I'm wondering what exactly happens if a QFT is regularized with a smooth cutoff, but it is not sent to infinity at the end of the day. I'm certainly thinking about string theory's exponential smoothness around the string scale.

Polchinski says in his introduction to String Theroy vol. 1

In quantum field theory it is not easy to smear out interactions in a way that preserves the consistency of the theory. We know that Lorentz invariance holds to very good approximation, and this means that if we spread the interaction in space we spread it in time as well, with consequent loss of causality or unitarity.

The first thing that came to my mind was the Ostrogradski instability, but the theorem applies to a finite number of higher derivatives. A smooth cutoff however needs an infinite number of them. Another possible issue that I thought of is that the cutoff is normally enforced in Euclidean signature. But this affects loop momenta only, which are being integrated over.

I also found this blog post (paragraph about discretized theories) by Jacques Distler saying only that it requires fine-tuning due the cosmological constant.

So how exactly does a smooth finite cutoff violates unitarity?


One cheap way to see this maybe (as in: mathematical, but that doesn't connect immediately to Polchinki) is that a smooth cut-off in momentum space will necessarily alter the analytic structure of the answer and it's hard to see how this would not affect immediately the unitarity cuts. For instance, add a $\exp(-\ell^2 \alpha')$ to a scalar box integral, where $\ell$ is the loop momentum (one-loop) and $\alpha'$ some inverse mass scale. This shuts off high energy modes smoothly, but it stays in any unitarity cut as the exponential of some on-shell momenta and is not a function you expect from a tree-level graph in your theory, at least not if it's just conventional field theory with finitely many particles. Unitarity tells you that at tree-level you might have only poles. This exponential has a bad divergence at infinity on the complex plane. I'm not sure how this relates directly to Polchinski's "wrapping in time" argument though.

Also, note that in string theory, the exponential smoothness of the amplitudes is not a loop effect, it's the result of delicate cancellations between the infinite tower of states. These guys http://arxiv.org/abs/1607.04253 proved that it's universal to any theory of weakly interacting higher spin particles. In string theory, even at loop-level, you don't have a sharp cut-off in momentum space, it is in Schwinger proper-time space that the integration is truncated (as is explained somewhere in Polchinski).

  • $\begingroup$ I implicitly assumed that the cutoff function is part of the propagator, i.e. the theory is regularized already at the level of the (Wick rotated) Lagrangian. So, it should show up in tree-level diagrams, right? However, the bad divergence you mentioned prevents constructing unitarity cuts altogether, if I understand section 7.3 of Peskin/Schroeder correctly. What happens if the exponential is replaced by a more tame function on the complex plane, at the risk of introducing additional zeros and/or poles? $\endgroup$ – and008 Mar 1 at 11:34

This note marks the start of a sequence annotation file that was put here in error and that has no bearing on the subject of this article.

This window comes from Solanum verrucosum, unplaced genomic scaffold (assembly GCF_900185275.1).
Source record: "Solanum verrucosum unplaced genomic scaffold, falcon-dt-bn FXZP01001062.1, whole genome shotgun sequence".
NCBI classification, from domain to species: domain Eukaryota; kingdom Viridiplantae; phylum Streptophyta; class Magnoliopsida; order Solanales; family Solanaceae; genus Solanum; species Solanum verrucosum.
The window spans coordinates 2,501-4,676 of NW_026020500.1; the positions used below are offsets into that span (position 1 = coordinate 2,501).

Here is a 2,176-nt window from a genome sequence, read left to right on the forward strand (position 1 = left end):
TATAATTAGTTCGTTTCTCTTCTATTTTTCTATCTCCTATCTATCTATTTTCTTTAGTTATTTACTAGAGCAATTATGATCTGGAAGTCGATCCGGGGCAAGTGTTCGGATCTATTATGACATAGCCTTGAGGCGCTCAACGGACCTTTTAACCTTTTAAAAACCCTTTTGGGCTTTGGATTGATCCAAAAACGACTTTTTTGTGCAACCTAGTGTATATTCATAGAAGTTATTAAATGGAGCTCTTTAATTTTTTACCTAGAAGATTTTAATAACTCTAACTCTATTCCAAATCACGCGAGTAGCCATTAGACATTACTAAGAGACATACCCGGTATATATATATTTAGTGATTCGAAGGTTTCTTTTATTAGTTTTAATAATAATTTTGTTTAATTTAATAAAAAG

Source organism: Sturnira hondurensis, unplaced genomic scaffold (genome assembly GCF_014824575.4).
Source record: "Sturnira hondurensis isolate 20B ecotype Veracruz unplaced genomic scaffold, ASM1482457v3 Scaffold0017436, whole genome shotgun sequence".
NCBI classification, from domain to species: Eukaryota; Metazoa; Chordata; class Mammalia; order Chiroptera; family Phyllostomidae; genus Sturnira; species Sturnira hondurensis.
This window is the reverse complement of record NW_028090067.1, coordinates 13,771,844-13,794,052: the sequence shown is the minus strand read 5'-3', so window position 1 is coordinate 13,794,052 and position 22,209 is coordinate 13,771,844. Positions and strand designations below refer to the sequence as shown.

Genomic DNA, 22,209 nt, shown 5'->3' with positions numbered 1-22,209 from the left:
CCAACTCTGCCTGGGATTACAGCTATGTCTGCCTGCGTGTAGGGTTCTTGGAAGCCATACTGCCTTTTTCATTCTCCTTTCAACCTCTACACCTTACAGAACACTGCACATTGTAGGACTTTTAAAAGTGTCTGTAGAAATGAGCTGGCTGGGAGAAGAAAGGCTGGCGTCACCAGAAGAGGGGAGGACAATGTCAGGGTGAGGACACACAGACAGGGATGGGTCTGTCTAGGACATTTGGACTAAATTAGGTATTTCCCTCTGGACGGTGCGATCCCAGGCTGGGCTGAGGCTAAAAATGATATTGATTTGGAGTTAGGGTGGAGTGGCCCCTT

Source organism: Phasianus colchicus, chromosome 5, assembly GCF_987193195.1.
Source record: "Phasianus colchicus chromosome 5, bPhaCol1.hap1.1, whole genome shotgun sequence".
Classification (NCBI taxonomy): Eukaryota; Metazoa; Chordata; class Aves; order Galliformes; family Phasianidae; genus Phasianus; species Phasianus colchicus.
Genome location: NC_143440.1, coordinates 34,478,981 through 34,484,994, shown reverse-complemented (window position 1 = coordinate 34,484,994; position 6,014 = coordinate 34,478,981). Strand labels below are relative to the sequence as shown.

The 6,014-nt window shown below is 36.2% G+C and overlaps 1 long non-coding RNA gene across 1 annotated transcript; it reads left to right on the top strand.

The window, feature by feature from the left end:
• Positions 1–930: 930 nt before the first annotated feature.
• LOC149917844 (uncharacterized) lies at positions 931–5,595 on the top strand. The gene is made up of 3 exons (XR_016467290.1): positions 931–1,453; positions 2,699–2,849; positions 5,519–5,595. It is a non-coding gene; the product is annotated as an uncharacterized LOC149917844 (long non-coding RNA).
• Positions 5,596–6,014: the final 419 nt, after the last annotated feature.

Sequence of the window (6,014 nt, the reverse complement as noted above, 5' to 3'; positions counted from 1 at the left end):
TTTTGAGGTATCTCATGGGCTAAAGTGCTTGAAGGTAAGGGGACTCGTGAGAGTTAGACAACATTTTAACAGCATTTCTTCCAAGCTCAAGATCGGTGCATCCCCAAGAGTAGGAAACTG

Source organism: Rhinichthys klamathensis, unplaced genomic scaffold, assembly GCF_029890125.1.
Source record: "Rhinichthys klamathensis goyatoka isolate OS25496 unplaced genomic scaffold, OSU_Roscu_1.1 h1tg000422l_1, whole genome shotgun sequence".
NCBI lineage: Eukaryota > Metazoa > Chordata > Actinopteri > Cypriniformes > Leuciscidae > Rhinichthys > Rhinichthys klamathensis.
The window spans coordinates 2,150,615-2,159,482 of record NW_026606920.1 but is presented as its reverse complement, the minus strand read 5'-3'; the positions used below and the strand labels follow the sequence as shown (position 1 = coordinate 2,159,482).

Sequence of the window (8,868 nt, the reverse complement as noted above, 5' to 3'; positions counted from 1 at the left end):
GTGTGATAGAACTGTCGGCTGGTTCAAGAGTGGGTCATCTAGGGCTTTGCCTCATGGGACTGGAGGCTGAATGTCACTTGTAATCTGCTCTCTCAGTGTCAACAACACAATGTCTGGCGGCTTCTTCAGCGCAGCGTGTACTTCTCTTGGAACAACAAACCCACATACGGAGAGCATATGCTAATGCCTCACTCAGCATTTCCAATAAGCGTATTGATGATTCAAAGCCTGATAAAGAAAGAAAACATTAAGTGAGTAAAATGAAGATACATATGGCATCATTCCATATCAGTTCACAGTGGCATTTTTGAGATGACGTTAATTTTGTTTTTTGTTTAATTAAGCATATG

• $\begingroup$ The paper looks deep, but I need more time to digest it. Thanks! About loops: When performing the sewing construction (Polchinksi chapter 9.4) to reduce the genus 1 closed bosonic string amplitude to a genus 0 amplitude, I got (after a sketchy calculation) a factor of $4^{-\alpha' \ell^2}$ for the tachyon propagator from the integration over the moduli. The momentum cutoff translates to a truncation of the Schwinger proper time. This is actually how I started to think about QFTs with a finite cutoff. It would be interesting to see the connection to the infinite tower of states you mentioned. $\endgroup$ – and008 Mar 1 at 13:33
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    $\begingroup$ @and008 hmm I'm not sure that this is a factor that you would get from that computation. You might have things like $\exp(\alpha' \tau (\ell^2-4/\alpha'))$ where $\tau$ has the usual UV cutoff at the lower side of the fundamental domain, but it's not really in connection with the loop-momentum part. Concerning your first comment, I'm not sure what to say. If the analytic structure at tree-level is not the one correpsonding to unitarity, you're in trouble... If you insert another function with a heaviside step for instance, you'll change the analytic structure of your answer and that's also bad $\endgroup$ – picop Mar 2 at 14:18
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    $\begingroup$ You were right, in doing a more thorough calculation, I got for the tachyon partition function (in the $\alpha' \rightarrow 0$ limit) $Z=-\int d^Dp \Gamma(0,p^2+m^2)$, where $m^2=-4/\alpha'$. Interestingly, this corresponds exactly to the Lagrangian $(1)$ and $(8)$ in 1803.08827 (up to constants). But they didn't write where they got it from. $\endgroup$ – and008 Mar 5 at 11:10
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    $\begingroup$ Apparently I asked the question at the right time. This paper appeared the day after I asked the question: arxiv.org/abs/2103.00353 . The same authors show that smearing out interaction terms indeed doesn't make sense in Minkowski signature (perturbatively), only in Euclidean signature and analytically continuing afterwards. $\endgroup$ – and008 Mar 5 at 11:40

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